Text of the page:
TeleVets beats Teletubbies any day of the week for this veterinarian
OK so it’s a silly post title. But it’s true. I can’t stand those smarmy Teletubbies. That’s why their UK compatriots at TeleVets beat ‘em hands down. It's not just the smarm factor, though. I'm also gratified to see someone outside the US get into the veterinary website biz on a bigger scale than…well…a lowly blog's.
Founded by two upstart British veterinarians looking to leverage their knowledge and passion into something bigger, TeleVets has built a site capable of delivering theoretically high quality individualized content by answering your questions and re-posting them—for a fee.
Go ahead. Register at TeleVets. Get your email confirmation. Go back. Ask a question. Get a list of answers to questions like your own. Pick a Q & A out of their archives and view it in its entirety—for a buck off your Visa. Or get someone to answer your question individually—for six bucks.
TeleVet's “pet advisers” answering the questions are trained techs, most of them either licensed or formally trained in some way. But that doesn’t mean the answers are right.
The answers I reviewed (to simple things like bee stings, itching and licking) were mostly right. But all lacked depth. One included a fallacy (worms are the number one reason for scooting…). And the bee sting answer failed to recommend an immediate vet visit for a swollen face (“you certainly could go to your vet but…”). All ended in a final farewell urging you to buy something somewhere.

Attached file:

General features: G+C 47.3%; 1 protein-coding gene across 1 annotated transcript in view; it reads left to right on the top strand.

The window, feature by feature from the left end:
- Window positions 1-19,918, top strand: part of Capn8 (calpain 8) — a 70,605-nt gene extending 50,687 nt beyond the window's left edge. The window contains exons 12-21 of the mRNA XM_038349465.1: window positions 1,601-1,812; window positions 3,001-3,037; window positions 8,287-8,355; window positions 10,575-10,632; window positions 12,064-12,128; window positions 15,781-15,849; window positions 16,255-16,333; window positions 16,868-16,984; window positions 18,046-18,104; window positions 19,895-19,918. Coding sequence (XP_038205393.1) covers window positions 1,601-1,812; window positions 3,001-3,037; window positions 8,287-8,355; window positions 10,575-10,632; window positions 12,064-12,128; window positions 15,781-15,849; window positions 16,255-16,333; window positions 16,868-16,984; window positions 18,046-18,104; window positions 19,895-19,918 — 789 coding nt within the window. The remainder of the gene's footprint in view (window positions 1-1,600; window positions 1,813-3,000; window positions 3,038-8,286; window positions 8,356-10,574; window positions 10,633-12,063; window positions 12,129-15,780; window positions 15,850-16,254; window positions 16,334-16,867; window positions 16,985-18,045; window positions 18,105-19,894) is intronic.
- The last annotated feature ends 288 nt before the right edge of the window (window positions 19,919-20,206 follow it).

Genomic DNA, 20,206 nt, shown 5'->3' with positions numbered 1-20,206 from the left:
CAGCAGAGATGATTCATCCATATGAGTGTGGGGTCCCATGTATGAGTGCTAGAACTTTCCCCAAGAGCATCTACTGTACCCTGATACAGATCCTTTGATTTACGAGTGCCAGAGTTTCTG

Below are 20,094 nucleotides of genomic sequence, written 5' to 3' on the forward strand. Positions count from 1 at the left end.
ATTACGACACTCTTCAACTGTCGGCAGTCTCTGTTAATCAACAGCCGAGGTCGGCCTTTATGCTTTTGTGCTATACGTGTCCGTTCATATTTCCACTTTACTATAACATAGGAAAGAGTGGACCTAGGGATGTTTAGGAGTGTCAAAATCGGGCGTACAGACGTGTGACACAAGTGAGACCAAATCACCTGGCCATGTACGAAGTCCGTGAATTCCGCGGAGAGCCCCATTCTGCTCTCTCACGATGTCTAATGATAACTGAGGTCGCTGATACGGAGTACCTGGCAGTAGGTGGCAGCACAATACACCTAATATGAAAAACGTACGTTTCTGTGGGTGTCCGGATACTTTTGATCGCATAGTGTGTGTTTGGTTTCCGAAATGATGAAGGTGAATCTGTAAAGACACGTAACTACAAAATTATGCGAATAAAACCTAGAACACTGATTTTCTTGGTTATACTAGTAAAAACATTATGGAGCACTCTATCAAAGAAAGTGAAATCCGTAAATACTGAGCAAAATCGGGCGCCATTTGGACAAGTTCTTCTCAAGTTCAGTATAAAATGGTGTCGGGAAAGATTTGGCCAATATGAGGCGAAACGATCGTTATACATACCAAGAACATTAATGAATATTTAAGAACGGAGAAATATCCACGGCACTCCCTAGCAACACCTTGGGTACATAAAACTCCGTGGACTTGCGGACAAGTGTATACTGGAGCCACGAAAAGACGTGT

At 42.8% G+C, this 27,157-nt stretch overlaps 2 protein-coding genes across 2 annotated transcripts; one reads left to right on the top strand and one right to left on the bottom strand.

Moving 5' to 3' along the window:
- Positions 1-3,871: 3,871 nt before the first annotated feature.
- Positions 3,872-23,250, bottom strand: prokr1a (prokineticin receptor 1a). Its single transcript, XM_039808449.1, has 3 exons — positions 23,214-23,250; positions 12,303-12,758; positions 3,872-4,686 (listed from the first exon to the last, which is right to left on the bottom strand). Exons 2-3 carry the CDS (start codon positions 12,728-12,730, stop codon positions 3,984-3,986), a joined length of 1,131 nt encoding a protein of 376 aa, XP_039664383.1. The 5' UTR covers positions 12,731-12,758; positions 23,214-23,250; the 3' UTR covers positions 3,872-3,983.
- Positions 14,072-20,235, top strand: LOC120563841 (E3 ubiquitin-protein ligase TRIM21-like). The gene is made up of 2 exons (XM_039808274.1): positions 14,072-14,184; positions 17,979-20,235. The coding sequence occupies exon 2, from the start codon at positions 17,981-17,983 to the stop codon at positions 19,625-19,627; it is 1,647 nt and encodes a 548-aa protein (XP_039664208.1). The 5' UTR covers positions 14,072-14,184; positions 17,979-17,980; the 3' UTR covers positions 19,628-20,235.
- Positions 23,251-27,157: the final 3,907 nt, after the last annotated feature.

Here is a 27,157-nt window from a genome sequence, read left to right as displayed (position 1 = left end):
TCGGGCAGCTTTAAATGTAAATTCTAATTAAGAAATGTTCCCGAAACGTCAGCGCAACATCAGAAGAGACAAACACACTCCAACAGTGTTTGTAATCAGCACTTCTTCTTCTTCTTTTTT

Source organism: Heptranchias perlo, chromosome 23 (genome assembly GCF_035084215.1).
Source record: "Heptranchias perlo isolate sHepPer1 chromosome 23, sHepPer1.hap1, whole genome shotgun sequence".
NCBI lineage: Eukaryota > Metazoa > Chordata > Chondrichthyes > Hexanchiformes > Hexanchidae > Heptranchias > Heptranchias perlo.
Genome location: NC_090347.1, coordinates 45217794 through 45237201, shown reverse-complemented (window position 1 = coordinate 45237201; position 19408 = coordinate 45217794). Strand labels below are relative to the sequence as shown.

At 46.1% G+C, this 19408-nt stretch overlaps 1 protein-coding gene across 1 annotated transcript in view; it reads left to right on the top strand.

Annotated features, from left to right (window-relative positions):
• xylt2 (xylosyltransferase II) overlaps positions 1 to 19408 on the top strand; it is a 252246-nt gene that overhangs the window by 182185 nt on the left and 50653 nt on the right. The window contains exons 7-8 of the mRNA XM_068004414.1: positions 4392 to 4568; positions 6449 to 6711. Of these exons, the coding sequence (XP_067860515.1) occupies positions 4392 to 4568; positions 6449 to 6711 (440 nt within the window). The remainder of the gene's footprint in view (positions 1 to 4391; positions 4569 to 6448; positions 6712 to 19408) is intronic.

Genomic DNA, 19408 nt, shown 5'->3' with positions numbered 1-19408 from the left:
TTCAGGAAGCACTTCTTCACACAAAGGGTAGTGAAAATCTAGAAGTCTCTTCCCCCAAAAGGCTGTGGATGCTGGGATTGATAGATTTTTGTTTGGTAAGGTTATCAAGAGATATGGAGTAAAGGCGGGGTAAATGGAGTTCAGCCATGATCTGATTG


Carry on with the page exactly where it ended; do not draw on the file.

I hesitate to get provide any more detail because I don’t want to step on any Internet copywriting toes, but let it suffice to say that the answers are OK—not great. Are they worth a buck? Maybe…if you’re the kind of person that doesn’t have the resources to find other competent sites you trust for your pet health information needs.
It’s clear to me that any site offering advice on a one-to-one basis with a veterinary professional of any designation is bound to get all muddy. There’s just no clean way to do it without getting into the issues surrounding practicing medicine without a license in a defined jurisdiction and the ethical dilemmas that entails. General advice is one thing but that’s all over the Web as it is. Why risk the boggy depths of muddy waters?
It’s one thing I worried about when I set up Dolittler’s Virtual Vet hospital (currently being redesigned for ease of use and clarity of purpose). I didn’t want anyone to use this resource for “my-dog’s-been-vomiting-for-four-days-what-should-I-do?” stuff when it’s clear your vet is the right first stop.
I also didn’t want the perception that this was a veterinary advice forum with all the ethical dilemmas that entails. I just wanted you to have more fun and an opportunity to discuss medical cases and commiserate, if need be.
Getting and giving veterinary advice will never be without its perils—online or not. It’s my view that specific medical advice on one pet’s case should never be the Internet’s domain. General assistance and education—that’s quite another thing, and something no medium accomplishes quite so well, despite its pitfalls.
TeleVets tries hard, it’s true. But I still can’t say I recommend it highly—not while better can be had all over the Web…for free.